Saturday, October 24, 2015

Things Usher taught me

Before Becky and Henry and Mac and Karl, there was John Usher. Usher-san was my first aiki instructor, and was the instructor I spent the longest with, so he has been most formative of my aiki thinking.  Over the 20+  years I've been working with Usher, he has taught me many things besides a bunch of techniques, a handful of which include...
  • Embrace your slowness and weakness ASAP - At some point in your life you will get to where you are unable to beat your opponents by being harder and stronger and faster than them.  At that point, if you continue martial arts, you will only be able to do so by embracing the slowness and gentleness of aiki and ju.  And because there is a long learning curve on aiki and ju, you need to embrace those qualities while you're still young - long before you reach the point where you can only function in slowness and gentleness.
  • Learn to diagnose and solve your own problems - Around the time we were shodans or nidans Usher began inoculating us with the idea that unless we figured out for ourselves what was good aiki and what was bad aiki and started diagnosing our own problems and coming up with a plan to fix our own problems - then we would always suck at aiki.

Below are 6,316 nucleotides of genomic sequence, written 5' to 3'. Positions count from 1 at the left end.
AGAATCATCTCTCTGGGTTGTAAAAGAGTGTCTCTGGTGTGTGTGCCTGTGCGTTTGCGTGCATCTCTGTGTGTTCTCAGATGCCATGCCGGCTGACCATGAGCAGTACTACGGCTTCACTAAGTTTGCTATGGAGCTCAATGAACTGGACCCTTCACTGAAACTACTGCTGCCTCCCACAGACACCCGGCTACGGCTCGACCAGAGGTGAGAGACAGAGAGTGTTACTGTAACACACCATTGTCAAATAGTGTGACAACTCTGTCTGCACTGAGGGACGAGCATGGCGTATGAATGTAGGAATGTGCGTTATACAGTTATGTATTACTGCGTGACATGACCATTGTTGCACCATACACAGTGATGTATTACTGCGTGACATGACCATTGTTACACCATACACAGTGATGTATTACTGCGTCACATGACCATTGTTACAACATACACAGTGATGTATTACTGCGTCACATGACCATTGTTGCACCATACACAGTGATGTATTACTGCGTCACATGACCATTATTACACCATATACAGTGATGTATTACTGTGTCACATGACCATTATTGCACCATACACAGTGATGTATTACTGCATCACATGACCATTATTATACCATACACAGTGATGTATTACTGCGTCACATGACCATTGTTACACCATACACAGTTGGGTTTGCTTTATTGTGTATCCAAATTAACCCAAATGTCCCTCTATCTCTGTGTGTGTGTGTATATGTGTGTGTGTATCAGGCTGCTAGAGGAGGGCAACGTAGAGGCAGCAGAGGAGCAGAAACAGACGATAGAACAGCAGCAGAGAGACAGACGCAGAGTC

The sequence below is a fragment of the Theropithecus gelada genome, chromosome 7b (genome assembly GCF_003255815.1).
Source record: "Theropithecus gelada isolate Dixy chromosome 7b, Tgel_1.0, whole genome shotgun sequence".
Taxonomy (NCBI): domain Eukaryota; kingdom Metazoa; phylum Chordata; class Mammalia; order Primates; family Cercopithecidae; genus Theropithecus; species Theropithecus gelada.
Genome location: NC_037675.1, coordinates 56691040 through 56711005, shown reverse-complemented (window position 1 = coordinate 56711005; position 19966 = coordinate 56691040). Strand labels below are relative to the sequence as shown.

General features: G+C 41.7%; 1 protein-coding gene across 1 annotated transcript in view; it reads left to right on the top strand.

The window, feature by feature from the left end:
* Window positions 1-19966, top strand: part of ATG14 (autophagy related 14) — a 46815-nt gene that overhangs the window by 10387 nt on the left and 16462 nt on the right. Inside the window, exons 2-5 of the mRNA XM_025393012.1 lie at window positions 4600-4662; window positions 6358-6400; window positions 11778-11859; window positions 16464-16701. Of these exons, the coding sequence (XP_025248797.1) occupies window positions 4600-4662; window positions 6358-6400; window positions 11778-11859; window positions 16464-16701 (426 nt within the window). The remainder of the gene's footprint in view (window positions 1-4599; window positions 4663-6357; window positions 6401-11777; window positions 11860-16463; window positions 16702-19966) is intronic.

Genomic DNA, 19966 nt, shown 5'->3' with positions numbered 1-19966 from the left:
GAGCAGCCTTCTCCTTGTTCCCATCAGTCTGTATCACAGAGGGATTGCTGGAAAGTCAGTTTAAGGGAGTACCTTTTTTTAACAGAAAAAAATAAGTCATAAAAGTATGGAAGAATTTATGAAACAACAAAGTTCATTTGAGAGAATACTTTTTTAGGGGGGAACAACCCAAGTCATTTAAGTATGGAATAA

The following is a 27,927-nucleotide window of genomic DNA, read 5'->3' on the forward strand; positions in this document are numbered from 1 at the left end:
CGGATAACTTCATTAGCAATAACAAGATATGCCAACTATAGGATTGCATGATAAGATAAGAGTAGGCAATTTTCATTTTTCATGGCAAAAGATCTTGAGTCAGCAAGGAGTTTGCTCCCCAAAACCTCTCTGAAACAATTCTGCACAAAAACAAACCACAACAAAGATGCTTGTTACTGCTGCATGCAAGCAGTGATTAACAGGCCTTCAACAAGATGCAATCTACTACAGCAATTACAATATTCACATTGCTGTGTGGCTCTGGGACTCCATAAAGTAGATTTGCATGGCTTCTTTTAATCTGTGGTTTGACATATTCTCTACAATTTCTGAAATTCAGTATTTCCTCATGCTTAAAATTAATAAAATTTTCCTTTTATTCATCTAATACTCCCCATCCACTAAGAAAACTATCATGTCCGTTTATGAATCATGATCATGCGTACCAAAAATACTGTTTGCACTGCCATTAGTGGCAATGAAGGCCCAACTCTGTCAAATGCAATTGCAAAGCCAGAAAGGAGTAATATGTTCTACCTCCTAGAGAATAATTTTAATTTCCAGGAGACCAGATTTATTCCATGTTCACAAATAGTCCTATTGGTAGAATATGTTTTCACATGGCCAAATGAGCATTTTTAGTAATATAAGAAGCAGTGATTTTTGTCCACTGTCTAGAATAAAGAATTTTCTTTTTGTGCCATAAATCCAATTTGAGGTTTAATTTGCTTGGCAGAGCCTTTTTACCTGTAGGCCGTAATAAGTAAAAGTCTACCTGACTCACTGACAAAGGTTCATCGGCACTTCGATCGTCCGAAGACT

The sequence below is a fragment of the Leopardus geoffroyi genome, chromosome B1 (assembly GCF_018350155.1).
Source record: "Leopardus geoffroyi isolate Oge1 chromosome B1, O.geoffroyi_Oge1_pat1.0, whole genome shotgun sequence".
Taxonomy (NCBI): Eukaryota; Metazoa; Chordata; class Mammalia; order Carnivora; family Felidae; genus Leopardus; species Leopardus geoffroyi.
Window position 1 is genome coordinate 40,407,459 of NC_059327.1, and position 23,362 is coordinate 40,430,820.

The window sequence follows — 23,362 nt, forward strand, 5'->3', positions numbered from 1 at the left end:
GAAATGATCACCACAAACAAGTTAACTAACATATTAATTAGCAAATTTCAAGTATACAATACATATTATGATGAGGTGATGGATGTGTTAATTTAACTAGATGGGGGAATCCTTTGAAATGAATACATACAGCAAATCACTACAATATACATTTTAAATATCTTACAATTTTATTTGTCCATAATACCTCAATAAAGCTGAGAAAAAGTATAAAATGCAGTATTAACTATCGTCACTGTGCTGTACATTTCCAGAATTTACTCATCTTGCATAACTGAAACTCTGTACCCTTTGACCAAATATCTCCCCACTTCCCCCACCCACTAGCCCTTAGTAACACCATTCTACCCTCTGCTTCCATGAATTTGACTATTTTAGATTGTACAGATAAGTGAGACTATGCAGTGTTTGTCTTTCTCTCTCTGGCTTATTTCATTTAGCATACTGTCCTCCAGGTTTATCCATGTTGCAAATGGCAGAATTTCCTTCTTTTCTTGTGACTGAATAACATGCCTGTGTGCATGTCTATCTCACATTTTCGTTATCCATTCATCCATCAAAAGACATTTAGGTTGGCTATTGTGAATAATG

• If something malfunctions at a high level, there's always a problem with the foundation.  We were hammered on ukemi and walking and releases and kihon every single class - and it paid off!  When we would go to seminars people started asking us why their stuff didn't work and we would reach back and pull out an Usher kihon lesson.
  • Kata is kata - when you do kata for real, it becomes Real Kata.  Usher is a bigtime kata proponent - it is how he thinks and how he teaches.  But he always managed to walk that path without becoming a kata nazi.  Usher did his sandan demo in Seitei jodo kata in Houston in front of all of the big-name teachers, and afterward, Henry-sensei told us that Usher was one of the only guys that level that he'd ever seen who looked like he understood what was happening with a jo and a sword.  On the other hand, Karl-sensei once told Usher-san after a shodan or nidan kata demo, "That was real pretty, now would you like to learn how to make that kata Real?" Tomiki called this real level of kata, "Painting the eyes of the dragon,"
  • Randori can wait till later.  Until we were around nidan we had no clue what randori was or how it was different from sparring or what the goals were.  Usher's feeling was that until around nidan we did not have a technical foundation, ukemi skills, or time on the mat to understand how to do productive randori.  It turns out that I just heard that lesson indirectly from Henry-sensei a few weeks ago through a long-time direct student of his.

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Patrick Parker
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